When I was in the thick of my calorie-counting, exercise tracking, scale obsessing days, I remember running into women who were not anything like me. Women who were not calorie counting, not exercising for the sole purpose of weight loss, and who actually were really happy with the way they looked. None of these women were extremely thin. None of them looked like models. And this fact was deeply distressing to me. At the time I probably wouldn’t have admitted my distress. Instead I would probably say something like “I can’t believe she thinks she looks so good!” Yeah, I was a real gem. But the truth was, that self-confidence, that lack of self-disgust, the lack of desire to be more perfect, it was incredibly threatening to me. It rocked my world view. It shook me up and rather than look at why it upset me so much that I had to verbally declare that these women did not look great to me, (see, women? I don’t think you look great. Even if you think you do, I don’t. So are you back on my level of self-hatred now, or do I need to be more forceful?) I chose to believe there must be something wrong with them. Instead of being even remotely introspective and realizing there just might be something wrong with me.
I am a rule-follower to a fault. I was a color-inside-the-lines kid, a teenager who didn’t lie to her parents, and one of those pregnant women who didn’t break a single pregnancy “rule”. I can also let guilt and anxiety in frighteningly easily. I have started trying to take notice of when I have big reactions to things that maybe don’t seem so big on the outside. Women who truly don’t care what other people think tend to get big reactions out of me. Why aren’t you following the rules??? You are SUPPOSED TO CARE. Why don’t you care?? Why aren’t you as miserable as the rest of us?? YOU MUST BE AS MISERABLE AS THE REST OF US. ITS IN THE RULES. WHY AREN’T YOU FOLLOWING THE RULES????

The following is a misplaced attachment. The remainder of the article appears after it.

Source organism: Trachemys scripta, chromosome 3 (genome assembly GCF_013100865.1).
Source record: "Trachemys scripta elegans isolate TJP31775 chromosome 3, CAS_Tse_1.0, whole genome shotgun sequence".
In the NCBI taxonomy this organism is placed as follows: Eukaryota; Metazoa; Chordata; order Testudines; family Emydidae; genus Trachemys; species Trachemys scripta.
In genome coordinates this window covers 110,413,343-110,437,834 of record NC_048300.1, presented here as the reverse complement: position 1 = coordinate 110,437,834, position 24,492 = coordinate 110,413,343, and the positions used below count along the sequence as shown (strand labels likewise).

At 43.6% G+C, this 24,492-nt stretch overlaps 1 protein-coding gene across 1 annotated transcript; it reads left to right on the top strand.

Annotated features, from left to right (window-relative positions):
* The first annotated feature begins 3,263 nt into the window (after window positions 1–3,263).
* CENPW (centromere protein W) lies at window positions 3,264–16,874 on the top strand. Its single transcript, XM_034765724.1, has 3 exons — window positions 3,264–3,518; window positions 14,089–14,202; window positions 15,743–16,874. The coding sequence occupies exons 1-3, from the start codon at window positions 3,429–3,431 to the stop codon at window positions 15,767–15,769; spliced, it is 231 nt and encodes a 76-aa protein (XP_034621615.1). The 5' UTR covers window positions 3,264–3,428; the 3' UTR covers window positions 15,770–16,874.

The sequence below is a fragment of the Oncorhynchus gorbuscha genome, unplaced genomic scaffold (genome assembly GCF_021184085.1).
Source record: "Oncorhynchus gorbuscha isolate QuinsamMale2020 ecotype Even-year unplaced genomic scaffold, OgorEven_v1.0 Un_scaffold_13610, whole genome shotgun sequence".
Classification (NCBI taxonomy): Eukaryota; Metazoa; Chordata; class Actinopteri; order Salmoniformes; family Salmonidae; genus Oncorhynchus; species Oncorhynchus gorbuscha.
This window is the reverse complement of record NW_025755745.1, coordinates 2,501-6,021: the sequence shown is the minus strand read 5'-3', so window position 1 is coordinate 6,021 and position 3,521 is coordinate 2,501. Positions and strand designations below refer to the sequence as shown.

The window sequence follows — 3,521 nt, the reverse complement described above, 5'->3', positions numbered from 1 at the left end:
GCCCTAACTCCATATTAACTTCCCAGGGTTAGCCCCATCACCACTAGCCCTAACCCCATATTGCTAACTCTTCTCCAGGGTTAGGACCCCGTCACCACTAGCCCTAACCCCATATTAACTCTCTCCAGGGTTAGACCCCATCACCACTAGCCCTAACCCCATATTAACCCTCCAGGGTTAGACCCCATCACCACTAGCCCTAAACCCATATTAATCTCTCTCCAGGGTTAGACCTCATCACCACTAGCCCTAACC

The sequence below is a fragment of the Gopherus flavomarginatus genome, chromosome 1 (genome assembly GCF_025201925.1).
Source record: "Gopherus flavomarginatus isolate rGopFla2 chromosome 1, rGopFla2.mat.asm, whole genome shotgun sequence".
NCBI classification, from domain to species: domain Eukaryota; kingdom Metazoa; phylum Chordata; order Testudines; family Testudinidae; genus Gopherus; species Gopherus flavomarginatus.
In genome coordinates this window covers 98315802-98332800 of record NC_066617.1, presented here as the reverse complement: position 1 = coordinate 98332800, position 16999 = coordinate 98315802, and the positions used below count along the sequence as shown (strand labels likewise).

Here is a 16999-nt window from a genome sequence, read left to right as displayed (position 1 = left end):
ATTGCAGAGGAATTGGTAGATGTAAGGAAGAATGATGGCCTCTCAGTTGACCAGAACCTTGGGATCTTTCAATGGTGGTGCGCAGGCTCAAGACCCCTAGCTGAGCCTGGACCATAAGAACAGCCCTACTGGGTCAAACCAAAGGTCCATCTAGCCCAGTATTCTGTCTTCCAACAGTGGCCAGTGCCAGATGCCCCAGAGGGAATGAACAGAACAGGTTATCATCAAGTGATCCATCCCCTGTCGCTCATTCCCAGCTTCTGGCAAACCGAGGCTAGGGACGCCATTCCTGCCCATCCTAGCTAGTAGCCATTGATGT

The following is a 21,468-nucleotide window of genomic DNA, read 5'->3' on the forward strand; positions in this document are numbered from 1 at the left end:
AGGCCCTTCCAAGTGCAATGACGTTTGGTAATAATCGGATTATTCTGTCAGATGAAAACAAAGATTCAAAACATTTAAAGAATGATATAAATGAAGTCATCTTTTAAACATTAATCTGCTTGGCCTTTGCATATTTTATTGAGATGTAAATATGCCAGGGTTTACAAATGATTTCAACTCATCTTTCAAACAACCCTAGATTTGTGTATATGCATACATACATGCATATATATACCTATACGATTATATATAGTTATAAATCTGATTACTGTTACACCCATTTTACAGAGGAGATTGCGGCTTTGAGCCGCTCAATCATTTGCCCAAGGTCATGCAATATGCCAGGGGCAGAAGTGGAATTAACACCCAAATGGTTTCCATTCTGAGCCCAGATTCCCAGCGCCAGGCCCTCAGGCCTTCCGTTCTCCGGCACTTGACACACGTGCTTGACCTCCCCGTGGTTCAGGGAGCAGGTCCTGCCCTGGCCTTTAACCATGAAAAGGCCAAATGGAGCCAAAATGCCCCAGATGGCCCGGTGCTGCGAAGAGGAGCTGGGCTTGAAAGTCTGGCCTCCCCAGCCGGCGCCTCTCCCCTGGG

And I know its not just me. I have had plenty of conversations with fellow women about these “outliers”. Mindy Kaling writes in her soon-to-be-released book “Why Not Me?”, “People’s reaction to me is sometimes “Uch, I just don’t like her. I hate how she thinks she is so great.” But it’s not that I think I’m so great. I just don’t hate myself. I do idiotic things all the time and I say crazy stuff I regret, but I don’t let everything traumatize me. And the scary thing I have noticed is that some people really feel uncomfortable around women who don’t hate themselves. So that’s why you need to be a little bit brave.”
Why are we so uncomfortable with women who don’t hate themselves? Is it because its hard to identify with them? We often bond over the hard stuff, over insecurities and struggles. Do women who love themselves just not feel relatable? Are we uncomfortable because that’s what we do as women? Those are the unspoken rules we follow, and anyone who doesn’t play by the rules is not to be trusted?
I often find I have a strong negative reaction to women like this, the kind who seem to be lacking the “self-hatred” gene. And this is a problem, you guys. A big one. What does it mean if we as a culture are uncomfortable with women who don’t hate themselves? What does it mean if this belief that we should hate ourselves has run so deep that we instinctively dislike women who don’t follow this rule?
I ask these questions, but I don’t have the answers. I just know when I step outside of myself to examine the situation, I don’t like what I see. I don’t want to be the woman who dislikes the confident, happy woman. I don’t want to be the woman who wants everyone on my level of self-loathing just so I can be more comfortable. In fact, I want more women around me who aren’t just like me, women who didn’t get that “self-hatred” gene, or who learned to grow out of it. Women who don’t ruminate on negative comments for weeks. Women who don’t obsess over the number on the scale or their jeans. Women who can let themselves make mistakes and give themselves grace. I need to be stretched outside my comfort zone on this issue. We know that those who are hard on others are often hardest on themselves. I think I’ve given the “hard on myself” thing a good run. I’m ready for something new.